# need simple formula

#### Jason

##### LawnSite Senior Member
Was wondering if anybody could help me with a simple formula for converting fractions of an hour into minutes. <p>I'm not the sharpest tack. For example how many minutes are in .068 hours? <p>Thanks in advance

#### Guido

##### LawnSite Silver Member
I never really gave it much thought, but I broke out the old calculator and lets see.<p>ex.<p>.25 hours = 15 minutes<p>60 x .25 = 15<p>60 - how many minutes in an hour<br>.25 - time in a fraction of an hour<br>15 - minutes<p>.068 = 4 minutes<p>Hope I didn't make it sound too complictated. You just multiply your fraction of an hour (in decimal form) by 60 and that gives you minutes. Makes sense, and it works I guess. <p>Now...weather you like it or not : How to convert minutes to a fraction of an hour!!<p>Reverse the procedure:<br>15 / 60 = .25<p>15 (minutes) divided by 60 (minutes in an hour) = fraction of an hour.<p>Wow...I managed once again to make lawn care comparable to rocket science!!<p>I think this is why I get paid as a Civil Engineer.<p>Hope I helped (confuse the SH!+ out of you!)<p>----------<br>&quot;guido&quot;<br>David M. Famiglietti

#### HOMER

##### LawnSite Gold Member
I always use 1/10's or.10's of hours when figuring time.<br>1/10= 6 minutes<br>2/10= 12 minutes<br>3/10= 18 minutes<br>4/10= 24 minutes<br>5/10= 30 minutes<br>6/10= 36 minutes<br>7/10= 42 minutes<br>8/10= 48 minutes<br>9/10= 54 minutes<p>I always used this method when I worked &quot;down at the factory&quot;, our time clocks worked this way so thats how you figured. <br>Always round to the nearest 10th. Real easy to add them up too.<p>Homer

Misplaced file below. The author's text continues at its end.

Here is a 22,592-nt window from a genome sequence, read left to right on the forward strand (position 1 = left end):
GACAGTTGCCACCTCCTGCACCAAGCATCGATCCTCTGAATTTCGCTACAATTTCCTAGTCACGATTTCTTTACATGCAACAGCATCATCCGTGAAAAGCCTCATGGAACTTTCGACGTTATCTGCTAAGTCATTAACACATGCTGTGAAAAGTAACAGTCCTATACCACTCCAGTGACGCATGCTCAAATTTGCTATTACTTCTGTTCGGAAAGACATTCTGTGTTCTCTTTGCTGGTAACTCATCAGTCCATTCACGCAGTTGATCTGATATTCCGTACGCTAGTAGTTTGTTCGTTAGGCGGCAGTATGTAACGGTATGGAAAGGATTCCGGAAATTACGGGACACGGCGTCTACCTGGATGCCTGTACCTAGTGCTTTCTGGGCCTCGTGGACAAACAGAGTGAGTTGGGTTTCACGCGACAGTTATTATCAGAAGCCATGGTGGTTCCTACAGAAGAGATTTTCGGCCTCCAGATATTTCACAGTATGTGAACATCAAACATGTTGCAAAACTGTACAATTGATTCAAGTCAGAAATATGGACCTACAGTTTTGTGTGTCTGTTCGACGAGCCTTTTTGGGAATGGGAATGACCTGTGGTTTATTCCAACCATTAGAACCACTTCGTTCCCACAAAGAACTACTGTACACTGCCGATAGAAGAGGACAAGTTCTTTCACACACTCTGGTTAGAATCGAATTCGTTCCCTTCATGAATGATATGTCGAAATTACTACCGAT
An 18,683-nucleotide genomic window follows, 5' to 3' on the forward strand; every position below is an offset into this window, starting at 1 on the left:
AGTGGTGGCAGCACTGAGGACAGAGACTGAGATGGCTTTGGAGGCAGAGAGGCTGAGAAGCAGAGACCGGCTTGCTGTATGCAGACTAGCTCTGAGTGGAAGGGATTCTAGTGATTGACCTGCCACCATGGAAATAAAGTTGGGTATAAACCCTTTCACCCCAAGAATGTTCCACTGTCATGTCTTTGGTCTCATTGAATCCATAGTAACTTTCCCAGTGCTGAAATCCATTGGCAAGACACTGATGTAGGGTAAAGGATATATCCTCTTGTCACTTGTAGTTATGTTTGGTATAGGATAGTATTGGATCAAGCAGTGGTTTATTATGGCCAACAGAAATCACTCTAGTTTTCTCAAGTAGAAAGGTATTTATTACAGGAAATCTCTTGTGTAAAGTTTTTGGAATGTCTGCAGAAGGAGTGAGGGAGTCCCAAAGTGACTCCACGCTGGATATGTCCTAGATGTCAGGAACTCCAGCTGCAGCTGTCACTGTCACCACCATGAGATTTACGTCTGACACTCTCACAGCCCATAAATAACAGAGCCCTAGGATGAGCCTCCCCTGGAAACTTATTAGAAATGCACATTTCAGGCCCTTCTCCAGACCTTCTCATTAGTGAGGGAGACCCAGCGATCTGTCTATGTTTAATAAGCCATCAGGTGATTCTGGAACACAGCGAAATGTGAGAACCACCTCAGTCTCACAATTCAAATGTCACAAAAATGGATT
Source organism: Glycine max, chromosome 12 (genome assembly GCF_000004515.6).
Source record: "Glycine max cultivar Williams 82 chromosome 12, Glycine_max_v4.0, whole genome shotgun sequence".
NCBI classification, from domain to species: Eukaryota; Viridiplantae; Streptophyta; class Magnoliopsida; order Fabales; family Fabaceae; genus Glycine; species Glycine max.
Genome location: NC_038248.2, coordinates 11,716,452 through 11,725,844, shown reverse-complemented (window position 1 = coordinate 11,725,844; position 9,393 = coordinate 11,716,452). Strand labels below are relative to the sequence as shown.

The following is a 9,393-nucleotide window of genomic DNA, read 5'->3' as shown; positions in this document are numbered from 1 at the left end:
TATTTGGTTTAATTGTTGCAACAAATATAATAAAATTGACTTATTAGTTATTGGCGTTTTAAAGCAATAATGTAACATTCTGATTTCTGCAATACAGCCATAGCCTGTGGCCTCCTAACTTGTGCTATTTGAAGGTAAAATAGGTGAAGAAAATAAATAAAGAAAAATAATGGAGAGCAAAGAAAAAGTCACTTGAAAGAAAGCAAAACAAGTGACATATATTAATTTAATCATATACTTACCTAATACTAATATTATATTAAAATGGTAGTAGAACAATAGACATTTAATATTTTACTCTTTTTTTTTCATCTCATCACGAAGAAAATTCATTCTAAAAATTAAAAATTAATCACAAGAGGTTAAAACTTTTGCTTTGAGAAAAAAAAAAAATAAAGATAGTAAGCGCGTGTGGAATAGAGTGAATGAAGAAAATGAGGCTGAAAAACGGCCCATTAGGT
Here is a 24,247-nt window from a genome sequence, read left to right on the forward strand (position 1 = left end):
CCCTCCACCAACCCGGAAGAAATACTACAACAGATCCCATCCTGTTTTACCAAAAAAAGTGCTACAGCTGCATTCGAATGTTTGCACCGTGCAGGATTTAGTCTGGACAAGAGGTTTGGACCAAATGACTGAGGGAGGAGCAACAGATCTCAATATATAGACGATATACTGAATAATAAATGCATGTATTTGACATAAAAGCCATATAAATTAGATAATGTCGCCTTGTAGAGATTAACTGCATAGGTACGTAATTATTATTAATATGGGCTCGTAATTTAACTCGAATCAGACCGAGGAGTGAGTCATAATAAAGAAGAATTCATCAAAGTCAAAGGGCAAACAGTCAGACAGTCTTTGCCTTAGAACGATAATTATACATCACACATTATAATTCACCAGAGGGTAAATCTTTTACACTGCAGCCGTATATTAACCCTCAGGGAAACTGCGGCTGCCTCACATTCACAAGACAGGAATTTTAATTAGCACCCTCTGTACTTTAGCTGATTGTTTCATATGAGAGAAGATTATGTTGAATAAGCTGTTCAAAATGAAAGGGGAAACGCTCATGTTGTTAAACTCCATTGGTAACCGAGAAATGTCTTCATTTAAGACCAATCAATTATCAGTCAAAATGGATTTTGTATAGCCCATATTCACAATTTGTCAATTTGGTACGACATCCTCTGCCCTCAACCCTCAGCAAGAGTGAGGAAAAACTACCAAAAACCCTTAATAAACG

#### PLS

##### LawnSite Member
DECIMAL MINUTE EQUIVALENT<p> .08 = 5 min.<br> .167 = 10 min.<br> .25 = 15 min.<br> .333 = 20 min.<br> .42 = 25 min.<br> .5 = 30 min.<br> .58 = 35 min.<br> .667 = 40 min.<br> .75 = 45 min.<br> .84 = 50 min.<br> .92 = 55 min.<br>

#### Lazer

##### LawnSite Bronze Member
To go from minutes to hour decimal multiply by 1.67<p>To go from hour decimal to minutes multiply by 60.

OP

#### Jason

##### LawnSite Senior Member
Thanks for the help. I guess I did it right. I was multiplying by 60 and came up with a hair over 4 minutes. I just didn't believe my figures.<br>I was just practicing making up bids last night, and couldn't believe that it should only take 4 minutes to mow 5780 sq/ft. Thought somthing was wrong with my math.<br>For whoever may be interested, my example uses a 52&quot; deck at 4mph with some overlap to give a 85,000 sq/ft per hour production rate.<br>Just a number I threw in was 5780 for size of lawn in square footage. Take that divided by the production rate of 85,000 and I ended up with .068. I just couldn't believe it could be done in 4 minutes. Thanks for confirming. Since I'm new to this biz, I felt I better know my stuff when I'm bidding. I greatly appreciate the help.

#### GroundKprs

##### LawnSite Bronze Member
WHOA there, Jason. Your production rate is valid only for continuous cutting. Are you never going to turn or drive over an area you have already mowed? Never have to double cut? Does your mower just hop off the truck in 1 second to start and hop back on when done? <p>Sounds like at least a 10-12 min mowing, plus time for trimming and sweeping, if applicable.<p>----------<br>Jim<br>North central Indiana<p><br>

OP

#### Jason

##### LawnSite Senior Member
Groundkprs,<p>Thanks for the input, the 4 minutes I came up with is just for the mowing, I also figured in trimming times, blowing, edging, unloading, and loading. Also kept my mowing rate conservative at 4 mph with overlap. My total time on my hypothetical lawn comes to be just over 20 minutes.